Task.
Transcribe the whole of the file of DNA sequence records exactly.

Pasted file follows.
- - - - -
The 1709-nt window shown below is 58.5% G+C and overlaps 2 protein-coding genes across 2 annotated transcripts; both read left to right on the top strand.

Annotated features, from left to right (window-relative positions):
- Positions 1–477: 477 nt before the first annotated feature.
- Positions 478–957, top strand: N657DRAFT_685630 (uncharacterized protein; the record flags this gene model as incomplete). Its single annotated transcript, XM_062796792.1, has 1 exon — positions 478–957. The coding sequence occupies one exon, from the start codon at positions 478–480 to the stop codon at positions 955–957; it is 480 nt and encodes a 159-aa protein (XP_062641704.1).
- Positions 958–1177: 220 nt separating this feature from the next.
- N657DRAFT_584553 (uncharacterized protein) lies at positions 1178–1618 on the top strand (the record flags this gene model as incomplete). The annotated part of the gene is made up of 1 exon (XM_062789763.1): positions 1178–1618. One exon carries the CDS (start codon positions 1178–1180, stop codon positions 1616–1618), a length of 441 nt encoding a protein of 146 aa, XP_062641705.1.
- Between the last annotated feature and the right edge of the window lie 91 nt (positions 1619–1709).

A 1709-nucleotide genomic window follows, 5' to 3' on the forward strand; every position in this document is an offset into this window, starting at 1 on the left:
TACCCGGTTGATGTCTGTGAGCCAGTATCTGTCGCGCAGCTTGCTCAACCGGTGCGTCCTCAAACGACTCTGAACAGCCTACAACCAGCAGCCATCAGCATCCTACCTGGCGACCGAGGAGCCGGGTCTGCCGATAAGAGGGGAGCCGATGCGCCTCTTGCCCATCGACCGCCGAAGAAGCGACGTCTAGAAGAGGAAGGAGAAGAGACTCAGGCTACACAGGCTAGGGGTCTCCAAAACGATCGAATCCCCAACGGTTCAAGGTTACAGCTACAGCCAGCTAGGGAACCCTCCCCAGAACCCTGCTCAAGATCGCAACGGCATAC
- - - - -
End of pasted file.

The 1709-nt window shown below is 58.5% G+C and overlaps 2 protein-coding genes across 2 annotated transcripts; both read left to right on the top strand.

Annotated features, from left to right (window-relative positions):
- Positions 1–477: 477 nt before the first annotated feature.
- Positions 478–957, top strand: N657DRAFT_685630 (uncharacterized protein; the record flags this gene model as incomplete). Its single annotated transcript, XM_062796792.1, has 1 exon — positions 478–957. The coding sequence occupies one exon, from the start codon at positions 478–480 to the stop codon at positions 955–957; it is 480 nt and encodes a 159-aa protein (XP_062641704.1).
- Positions 958–1177: 220 nt separating this feature from the next.
- N657DRAFT_584553 (uncharacterized protein) lies at positions 1178–1618 on the top strand (the record flags this gene model as incomplete). The annotated part of the gene is made up of 1 exon (XM_062789763.1): positions 1178–1618. One exon carries the CDS (start codon positions 1178–1180, stop codon positions 1616–1618), a length of 441 nt encoding a protein of 146 aa, XP_062641705.1.
- Between the last annotated feature and the right edge of the window lie 91 nt (positions 1619–1709).

A 1709-nucleotide genomic window follows, 5' to 3' on the forward strand; every position in this document is an offset into this window, starting at 1 on the left:
TACCCGGTTGATGTCTGTGAGCCAGTATCTGTCGCGCAGCTTGCTCAACCGGTGCGTCCTCAAACGACTCTGAACAGCCTACAACCAGCAGCCATCAGCATCCTACCTGGCGACCGAGGAGCCGGGTCTGCCGATAAGAGGGGAGCCGATGCGCCTCTTGCCCATCGACCGCCGAAGAAGCGACGTCTAGAAGAGGAAGGAGAAGAGACTCAGGCTACACAGGCTAGGGGTCTCCAAAACGATCGAATCCCCAACGGTTCAAGGTTACAGCTACAGCCAGCTAGGGAACCCTCCCCAGAACCCTGCTCAAGATCGCAACGGCATAC